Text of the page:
Take stone-throwing, a historically common Palestinian attack on Israelis that some Jewish settlers have adopted. 45 percent of all Palestinians arrested were convicted, and exactly zero of the 54 arrested Israelis were. … Now, since most stone-throwers are likely Palestinians, it makes sense that many more Palestinians would be arrested for that particular crime. However, it turns out that Palestinians are also more likely to be indicted (conviction data wasn’t available) than Israelis in general. Once again, the difference in legal system is the clearest explanation. It’s much easier to arrest and detain Palestinians in military courts than Israelis in civil ones. That makes it correspondingly easier for prosecutors to get what they need for indictments.
Roi Maor provides more background that complicates the picture a little:
In cases like affirmative action bans, where citizens (including minority citizens) vigorously disagree about whether the policy in question are likely to harm minorities or help them, the conservatives held, the court should practice judicial restraint and defer to democratic decision making. Breyer didn’t need to hold his nose to support this. Far from it. He enthusiastically defended the importance of letting democratically accountable bodies decide whether affirmative action should be adopted or rejected. …
Liberal defenders of affirmative action should embrace Breyer’s reasoning, rather than reluctantly tolerating it. The framework provides a principled reason for criticizing conservatives when they resort to judicial activism to strike down state policies that permit affirmative action. As Breyer wrote: the Constitution “favors decisionmaking though the democratic process. Just as this principle strongly supports the right of the people, or their elected representatives, to adopt race-conscious policies for reasons of inclusion, so must it give them the right to vote not to do so.”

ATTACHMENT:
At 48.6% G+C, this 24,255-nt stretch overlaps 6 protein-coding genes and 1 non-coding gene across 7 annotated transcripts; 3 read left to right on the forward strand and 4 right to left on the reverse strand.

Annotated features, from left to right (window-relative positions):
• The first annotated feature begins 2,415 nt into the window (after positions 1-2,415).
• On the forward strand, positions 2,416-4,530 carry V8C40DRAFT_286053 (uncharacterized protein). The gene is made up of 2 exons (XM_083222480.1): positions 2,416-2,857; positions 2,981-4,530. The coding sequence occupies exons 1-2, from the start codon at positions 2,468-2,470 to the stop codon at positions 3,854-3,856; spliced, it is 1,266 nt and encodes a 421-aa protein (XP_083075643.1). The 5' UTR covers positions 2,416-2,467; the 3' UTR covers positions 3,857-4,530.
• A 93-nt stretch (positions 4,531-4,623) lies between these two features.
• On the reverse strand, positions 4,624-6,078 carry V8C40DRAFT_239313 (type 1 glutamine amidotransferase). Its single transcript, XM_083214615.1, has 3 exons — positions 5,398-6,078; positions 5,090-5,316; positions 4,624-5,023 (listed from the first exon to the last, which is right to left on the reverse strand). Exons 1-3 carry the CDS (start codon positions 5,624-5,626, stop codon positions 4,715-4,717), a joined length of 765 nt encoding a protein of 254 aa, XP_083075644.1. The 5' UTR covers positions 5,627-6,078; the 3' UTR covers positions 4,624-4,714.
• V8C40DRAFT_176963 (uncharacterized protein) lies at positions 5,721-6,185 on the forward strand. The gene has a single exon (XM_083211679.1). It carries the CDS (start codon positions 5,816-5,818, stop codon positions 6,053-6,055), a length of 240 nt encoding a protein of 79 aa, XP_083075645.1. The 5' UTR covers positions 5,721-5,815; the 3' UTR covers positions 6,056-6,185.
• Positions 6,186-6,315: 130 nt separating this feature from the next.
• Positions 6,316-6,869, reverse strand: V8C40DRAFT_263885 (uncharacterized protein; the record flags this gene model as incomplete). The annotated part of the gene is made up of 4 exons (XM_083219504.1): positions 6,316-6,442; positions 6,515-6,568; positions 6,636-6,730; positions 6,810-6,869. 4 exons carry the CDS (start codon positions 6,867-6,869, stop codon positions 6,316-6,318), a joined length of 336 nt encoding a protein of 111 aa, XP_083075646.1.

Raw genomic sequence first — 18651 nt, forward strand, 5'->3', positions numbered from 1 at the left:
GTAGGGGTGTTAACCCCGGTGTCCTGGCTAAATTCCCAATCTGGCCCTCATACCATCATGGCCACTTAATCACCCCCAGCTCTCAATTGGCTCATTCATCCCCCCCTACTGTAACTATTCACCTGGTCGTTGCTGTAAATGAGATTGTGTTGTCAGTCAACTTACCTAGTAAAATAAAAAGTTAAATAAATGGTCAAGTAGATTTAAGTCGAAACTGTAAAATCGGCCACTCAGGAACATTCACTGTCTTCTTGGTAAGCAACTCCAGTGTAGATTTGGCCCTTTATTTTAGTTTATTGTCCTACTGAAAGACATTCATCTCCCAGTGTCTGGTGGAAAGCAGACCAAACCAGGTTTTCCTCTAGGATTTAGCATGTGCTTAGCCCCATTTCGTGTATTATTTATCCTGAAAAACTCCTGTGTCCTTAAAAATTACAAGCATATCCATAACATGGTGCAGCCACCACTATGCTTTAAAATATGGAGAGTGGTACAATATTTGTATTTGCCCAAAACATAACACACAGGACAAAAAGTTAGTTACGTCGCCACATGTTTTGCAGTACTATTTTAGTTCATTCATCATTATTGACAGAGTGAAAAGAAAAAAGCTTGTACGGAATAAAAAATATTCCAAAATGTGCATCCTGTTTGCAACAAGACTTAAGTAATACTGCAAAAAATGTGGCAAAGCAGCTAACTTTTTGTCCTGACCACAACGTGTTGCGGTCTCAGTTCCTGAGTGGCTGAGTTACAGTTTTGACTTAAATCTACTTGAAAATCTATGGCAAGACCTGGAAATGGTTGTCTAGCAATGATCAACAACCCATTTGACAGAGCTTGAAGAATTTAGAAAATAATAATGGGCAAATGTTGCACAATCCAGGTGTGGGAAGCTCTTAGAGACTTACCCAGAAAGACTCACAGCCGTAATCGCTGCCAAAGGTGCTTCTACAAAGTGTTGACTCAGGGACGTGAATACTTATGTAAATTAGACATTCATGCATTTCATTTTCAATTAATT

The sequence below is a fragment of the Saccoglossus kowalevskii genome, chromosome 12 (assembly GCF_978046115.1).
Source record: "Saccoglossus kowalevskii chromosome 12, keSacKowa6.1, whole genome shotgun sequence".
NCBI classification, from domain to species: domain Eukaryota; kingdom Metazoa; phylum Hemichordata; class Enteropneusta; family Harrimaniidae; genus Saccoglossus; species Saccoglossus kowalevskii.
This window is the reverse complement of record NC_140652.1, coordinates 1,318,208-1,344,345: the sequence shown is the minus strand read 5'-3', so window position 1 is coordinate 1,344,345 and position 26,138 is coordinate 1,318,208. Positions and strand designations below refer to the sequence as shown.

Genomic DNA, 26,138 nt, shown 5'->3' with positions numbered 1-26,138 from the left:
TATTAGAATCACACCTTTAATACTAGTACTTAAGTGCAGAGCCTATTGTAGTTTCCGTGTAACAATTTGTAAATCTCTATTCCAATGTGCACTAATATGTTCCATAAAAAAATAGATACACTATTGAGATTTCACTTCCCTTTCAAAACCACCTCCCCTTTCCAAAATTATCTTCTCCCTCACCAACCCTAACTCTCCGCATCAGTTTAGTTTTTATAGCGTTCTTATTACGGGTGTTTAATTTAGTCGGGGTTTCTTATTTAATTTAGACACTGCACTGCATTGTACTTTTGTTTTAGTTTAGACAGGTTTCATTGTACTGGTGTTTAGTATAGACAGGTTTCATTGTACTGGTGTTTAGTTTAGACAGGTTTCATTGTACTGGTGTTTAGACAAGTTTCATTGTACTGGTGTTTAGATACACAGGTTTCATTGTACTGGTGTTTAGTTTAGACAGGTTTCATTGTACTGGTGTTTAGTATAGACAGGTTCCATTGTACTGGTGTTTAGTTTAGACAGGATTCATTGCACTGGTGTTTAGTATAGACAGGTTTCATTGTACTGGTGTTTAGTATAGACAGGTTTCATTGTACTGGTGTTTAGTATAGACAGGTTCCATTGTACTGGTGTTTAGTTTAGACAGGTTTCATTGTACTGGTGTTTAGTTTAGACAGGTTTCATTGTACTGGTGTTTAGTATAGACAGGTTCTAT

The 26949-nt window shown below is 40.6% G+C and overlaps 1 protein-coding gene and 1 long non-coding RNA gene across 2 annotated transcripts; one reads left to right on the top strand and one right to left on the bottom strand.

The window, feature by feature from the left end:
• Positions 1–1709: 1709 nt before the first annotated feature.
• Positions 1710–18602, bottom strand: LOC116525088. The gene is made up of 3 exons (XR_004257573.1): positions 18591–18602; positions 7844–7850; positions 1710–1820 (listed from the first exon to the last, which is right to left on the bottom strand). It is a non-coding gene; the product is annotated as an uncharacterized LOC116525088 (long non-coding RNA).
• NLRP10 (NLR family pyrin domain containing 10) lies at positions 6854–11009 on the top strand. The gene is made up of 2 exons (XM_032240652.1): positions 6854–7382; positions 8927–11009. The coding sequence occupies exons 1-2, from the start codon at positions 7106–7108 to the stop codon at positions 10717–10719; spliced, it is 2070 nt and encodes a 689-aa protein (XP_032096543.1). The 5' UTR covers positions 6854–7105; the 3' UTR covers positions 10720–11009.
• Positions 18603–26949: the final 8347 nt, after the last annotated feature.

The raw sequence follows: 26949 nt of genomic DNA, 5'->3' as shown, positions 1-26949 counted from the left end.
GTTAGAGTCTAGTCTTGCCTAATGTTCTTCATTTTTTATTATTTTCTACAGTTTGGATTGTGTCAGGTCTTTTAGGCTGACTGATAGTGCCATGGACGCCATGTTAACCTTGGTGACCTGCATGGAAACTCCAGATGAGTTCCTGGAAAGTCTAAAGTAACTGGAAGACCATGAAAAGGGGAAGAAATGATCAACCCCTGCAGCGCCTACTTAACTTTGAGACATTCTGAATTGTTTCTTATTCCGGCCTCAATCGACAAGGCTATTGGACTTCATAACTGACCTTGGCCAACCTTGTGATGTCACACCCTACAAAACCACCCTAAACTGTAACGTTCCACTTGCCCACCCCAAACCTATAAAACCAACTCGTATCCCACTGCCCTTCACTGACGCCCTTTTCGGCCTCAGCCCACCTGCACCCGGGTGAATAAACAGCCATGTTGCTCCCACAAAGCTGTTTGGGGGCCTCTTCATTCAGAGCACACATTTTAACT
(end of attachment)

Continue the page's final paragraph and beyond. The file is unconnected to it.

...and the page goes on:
Richard Kahlenberg thinks race-based affirmative action is on its way out, which he says is a good thing:
In 2012, my colleague Halley Potter and I examined a number of states that had outlawed considering race in admissions, often by voter referendum. In addition to Michigan, these states include Arizona, California, Florida, Nebraska, Washington and others. Six states, we found, have spent money to create new partnerships with disadvantaged schools to improve the pipeline of low-income and minority students.